Lord Julian Fellowes backs Dorset library campaign
- 17 February 2011
- From the section Dorset
Oscar winning screenwriter Julian Fellowes has backed a campaign against council plans to close more than half of Dorset's libraries.
The library service plans to close 20 of the county's 34 libraries to save £800,000 by 2012.
The Association of Friends of Dorset Libraries (Ad Lib) has said the "cuts should be spread across the whole library service."
Lord Fellowes said he was against "the destruction of the library network".
The council said the small community libraries are not used by enough people and would be better managed by volunteers and a community trust.
Ad Lib are lobbying for opening hours of all the libraries to be cut by 10%, headquarters staff to be reduced by 10% and the amount spent on books halved.
Tim Lee, a spokesman for Ad Lib, will tell councillors at a meeting at County Hall in Dorchester on Thursday the prospect of losing so many libraries has proved "immensely unpopular".
He said: "The fact that nearly 14,000 people put their names to a petition in just a week, demonstrates the strength of feeling all over Dorset against the prospect of losing 60% of its libraries.
"We argue that the country's financial crisis is a temporary one and that measures to overcome it should be temporary too - and should not involve the wholesale permanent destruction of such a significant number of our libraries."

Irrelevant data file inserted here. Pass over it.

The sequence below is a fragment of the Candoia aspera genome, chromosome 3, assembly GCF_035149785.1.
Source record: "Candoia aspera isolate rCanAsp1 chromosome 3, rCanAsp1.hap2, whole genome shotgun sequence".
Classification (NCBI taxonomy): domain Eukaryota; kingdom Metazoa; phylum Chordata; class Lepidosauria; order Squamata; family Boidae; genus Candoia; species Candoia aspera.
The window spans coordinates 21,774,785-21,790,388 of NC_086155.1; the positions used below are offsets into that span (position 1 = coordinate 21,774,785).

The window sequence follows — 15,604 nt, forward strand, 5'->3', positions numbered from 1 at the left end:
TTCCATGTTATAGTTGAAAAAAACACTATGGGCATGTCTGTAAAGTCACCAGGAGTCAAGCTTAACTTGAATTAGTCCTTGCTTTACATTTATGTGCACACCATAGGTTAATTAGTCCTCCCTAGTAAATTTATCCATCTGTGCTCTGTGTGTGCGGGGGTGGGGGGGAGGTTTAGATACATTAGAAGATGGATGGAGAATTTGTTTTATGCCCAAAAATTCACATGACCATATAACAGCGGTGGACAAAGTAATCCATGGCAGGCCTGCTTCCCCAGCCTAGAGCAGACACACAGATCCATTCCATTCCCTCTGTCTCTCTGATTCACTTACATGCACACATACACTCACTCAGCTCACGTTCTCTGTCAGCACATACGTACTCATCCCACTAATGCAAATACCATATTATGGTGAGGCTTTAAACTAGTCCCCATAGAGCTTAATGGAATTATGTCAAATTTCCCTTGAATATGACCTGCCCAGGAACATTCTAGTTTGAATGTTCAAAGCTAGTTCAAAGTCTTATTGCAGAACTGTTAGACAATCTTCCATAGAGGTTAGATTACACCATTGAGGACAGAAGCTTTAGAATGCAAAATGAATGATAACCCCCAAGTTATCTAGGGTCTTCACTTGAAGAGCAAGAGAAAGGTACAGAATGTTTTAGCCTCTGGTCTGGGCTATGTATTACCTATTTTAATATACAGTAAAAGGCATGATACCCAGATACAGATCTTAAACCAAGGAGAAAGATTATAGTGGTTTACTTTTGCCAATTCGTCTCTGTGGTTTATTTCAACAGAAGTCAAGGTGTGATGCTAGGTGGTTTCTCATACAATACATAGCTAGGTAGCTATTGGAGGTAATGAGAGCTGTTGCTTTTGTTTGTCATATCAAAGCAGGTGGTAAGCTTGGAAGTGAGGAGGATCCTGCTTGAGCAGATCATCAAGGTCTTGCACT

In his message of support to Ad Lib, Downton Abbey creator Lord Fellowes said: "This seems a very sensible approach and I only hope they [the council] will see it as such.
"You are not being collisionist or challenging the need for cuts, simply providing a solution.
"The more we appear to wish to help them find their cuts, the more likely we are to persuade them the libraries may be saved, after all."
Dorset County Council, which has to make savings to cover £54.9m in government funding cuts over the next three years, said it would continue to fund 14 main and town libraries and mobile services.
But it has invited communities to take over the 20 threatened sites.
A spokesman for the Conservative-run county council said the proposals for the library closures had been "referred back to councillors for more detailed work".
A public consultation is due to take place in the spring before the final recommendations are made at a full council meeting in the summer.
The 14 libraries which will remain open are: Blandford, Bridport, Christchurch, Dorchester, Ferndown, Gillingham, Highcliffe, Shaftesbury, Sherborne, Swanage, Verwood, Wareham, Weymouth and Wimborne.